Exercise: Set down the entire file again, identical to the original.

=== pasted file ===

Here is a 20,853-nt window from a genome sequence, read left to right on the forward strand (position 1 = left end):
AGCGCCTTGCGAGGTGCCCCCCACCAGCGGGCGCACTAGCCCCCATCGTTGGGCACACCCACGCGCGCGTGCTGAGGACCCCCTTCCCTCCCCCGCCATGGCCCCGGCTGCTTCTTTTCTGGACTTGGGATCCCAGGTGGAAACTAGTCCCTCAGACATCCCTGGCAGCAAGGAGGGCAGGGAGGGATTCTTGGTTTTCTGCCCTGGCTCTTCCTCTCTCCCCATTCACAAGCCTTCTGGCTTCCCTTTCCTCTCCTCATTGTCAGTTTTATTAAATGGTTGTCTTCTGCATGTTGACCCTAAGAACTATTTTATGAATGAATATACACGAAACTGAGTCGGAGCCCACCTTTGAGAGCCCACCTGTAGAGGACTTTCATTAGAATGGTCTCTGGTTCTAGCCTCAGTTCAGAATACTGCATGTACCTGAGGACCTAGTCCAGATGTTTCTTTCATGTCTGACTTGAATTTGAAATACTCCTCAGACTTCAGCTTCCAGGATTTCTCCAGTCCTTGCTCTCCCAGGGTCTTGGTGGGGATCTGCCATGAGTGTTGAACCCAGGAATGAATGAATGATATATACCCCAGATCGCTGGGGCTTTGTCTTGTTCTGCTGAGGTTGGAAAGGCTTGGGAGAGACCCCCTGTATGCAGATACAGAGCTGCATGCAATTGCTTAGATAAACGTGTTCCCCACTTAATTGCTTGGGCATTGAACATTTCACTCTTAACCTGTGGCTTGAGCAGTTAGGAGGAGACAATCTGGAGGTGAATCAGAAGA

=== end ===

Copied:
Here is a 20,853-nt window from a genome sequence, read left to right on the forward strand (position 1 = left end):
AGCGCCTTGCGAGGTGCCCCCCACCAGCGGGCGCACTAGCCCCCATCGTTGGGCACACCCACGCGCGCGTGCTGAGGACCCCCTTCCCTCCCCCGCCATGGCCCCGGCTGCTTCTTTTCTGGACTTGGGATCCCAGGTGGAAACTAGTCCCTCAGACATCCCTGGCAGCAAGGAGGGCAGGGAGGGATTCTTGGTTTTCTGCCCTGGCTCTTCCTCTCTCCCCATTCACAAGCCTTCTGGCTTCCCTTTCCTCTCCTCATTGTCAGTTTTATTAAATGGTTGTCTTCTGCATGTTGACCCTAAGAACTATTTTATGAATGAATATACACGAAACTGAGTCGGAGCCCACCTTTGAGAGCCCACCTGTAGAGGACTTTCATTAGAATGGTCTCTGGTTCTAGCCTCAGTTCAGAATACTGCATGTACCTGAGGACCTAGTCCAGATGTTTCTTTCATGTCTGACTTGAATTTGAAATACTCCTCAGACTTCAGCTTCCAGGATTTCTCCAGTCCTTGCTCTCCCAGGGTCTTGGTGGGGATCTGCCATGAGTGTTGAACCCAGGAATGAATGAATGATATATACCCCAGATCGCTGGGGCTTTGTCTTGTTCTGCTGAGGTTGGAAAGGCTTGGGAGAGACCCCCTGTATGCAGATACAGAGCTGCATGCAATTGCTTAGATAAACGTGTTCCCCACTTAATTGCTTGGGCATTGAACATTTCACTCTTAACCTGTGGCTTGAGCAGTTAGGAGGAGACAATCTGGAGGTGAATCAGAAGA